MGM Resorts International has become the latest major US casino operator to set out plans to reopen its gambling facilities in Mississippi, after closing as a result of the novel coronavirus (Covid-19) pandemic.
Gold Strike Casino Resort in Tunica plans to reopen to the public on May 25, with the Beau Rivage Resort & Casino in Biloxi to follow on June 1. MGM said it would also host an invitation-only weekend at each casino ahead of them reopening to the public.
All venues in the state have been closed since 16 March.
In line with new Mississippi Gaming Commission guidelines, each of the casinos will operate at 50% capacity, while MGM also said table games and slot machines will be configured to allow for social distancing.
“Our hearts are with everyone in our communities, and around the world, who has been personally impacted by this crisis,” MGM Resorts acting chief executive and president Bill Hornbuckle said. “As we plan to reopen our resorts, the health and safety of our guests and employees guide all of our decision-making.
“Getting many of our employees back to work and welcoming guests through our doors once again will allow us to do what we do best – entertain. We can’t wait.”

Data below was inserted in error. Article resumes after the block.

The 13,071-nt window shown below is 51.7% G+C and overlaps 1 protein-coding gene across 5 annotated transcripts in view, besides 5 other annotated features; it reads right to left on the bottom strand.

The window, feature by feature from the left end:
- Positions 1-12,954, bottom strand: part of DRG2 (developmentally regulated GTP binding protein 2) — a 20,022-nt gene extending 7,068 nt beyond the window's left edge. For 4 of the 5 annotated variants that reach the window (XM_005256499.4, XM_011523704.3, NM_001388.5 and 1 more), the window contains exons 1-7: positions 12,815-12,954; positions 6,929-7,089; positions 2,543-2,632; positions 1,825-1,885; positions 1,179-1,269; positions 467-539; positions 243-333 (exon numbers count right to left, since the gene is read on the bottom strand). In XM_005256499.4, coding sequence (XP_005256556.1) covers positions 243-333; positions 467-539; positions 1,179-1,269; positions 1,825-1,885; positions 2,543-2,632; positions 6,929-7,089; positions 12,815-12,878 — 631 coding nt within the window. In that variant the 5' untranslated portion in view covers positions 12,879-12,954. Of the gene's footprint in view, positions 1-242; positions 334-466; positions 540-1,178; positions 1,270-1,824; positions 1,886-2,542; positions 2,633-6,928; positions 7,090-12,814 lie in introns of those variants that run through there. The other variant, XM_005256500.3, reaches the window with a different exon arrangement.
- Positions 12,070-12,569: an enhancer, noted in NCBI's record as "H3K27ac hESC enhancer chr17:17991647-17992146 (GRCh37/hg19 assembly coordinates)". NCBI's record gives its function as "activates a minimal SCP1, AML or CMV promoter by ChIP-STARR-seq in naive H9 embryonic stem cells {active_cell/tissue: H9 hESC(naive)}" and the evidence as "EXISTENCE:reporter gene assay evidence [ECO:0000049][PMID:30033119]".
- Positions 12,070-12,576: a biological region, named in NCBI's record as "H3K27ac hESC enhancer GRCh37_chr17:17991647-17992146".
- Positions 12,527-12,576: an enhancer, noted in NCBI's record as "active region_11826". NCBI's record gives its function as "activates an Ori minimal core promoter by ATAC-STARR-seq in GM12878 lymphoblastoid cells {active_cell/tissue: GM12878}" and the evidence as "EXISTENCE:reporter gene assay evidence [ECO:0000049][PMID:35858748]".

MGM will also implement its own enhanced health and safety measures at the two casinos, having announced a new ‘Seven-Point Safety Plan’ last week.
Among the protocols set out in the plan are staff screening, temperature checks and coronavirus specific training, as well as a mandatory requirement for employees to wear masks and the installation of fabricated hand-washing stations on casino floors.
Other measures include plexiglass barriers in installing areas where physical distancing presents challenges, allowing guests to view digital menus on their mobile devices and sending text message notifications when their tables are ready.
MGM’s intention to reopen in Mississippi comes after Boyd Gaming also set out plans to recommence casino activities in the state. Boyd is hoping to reopen its IP Casino Resort Spa and Sam’s Town Hotel & Gambling Hall in Mississippi on May 21.
Boyd is also seeking to reopen several locations in Louisiana over the next week after the state’s Governor, John Bel Edwards, lifted a certain restrictions related to coronavirus, including allowing casinos to recommence activities.
Caesars Entertainment also set out plans for a phased opening of its locations in Nevada, New Jersey and Iowa, but only when permitted by government or tribal bodies.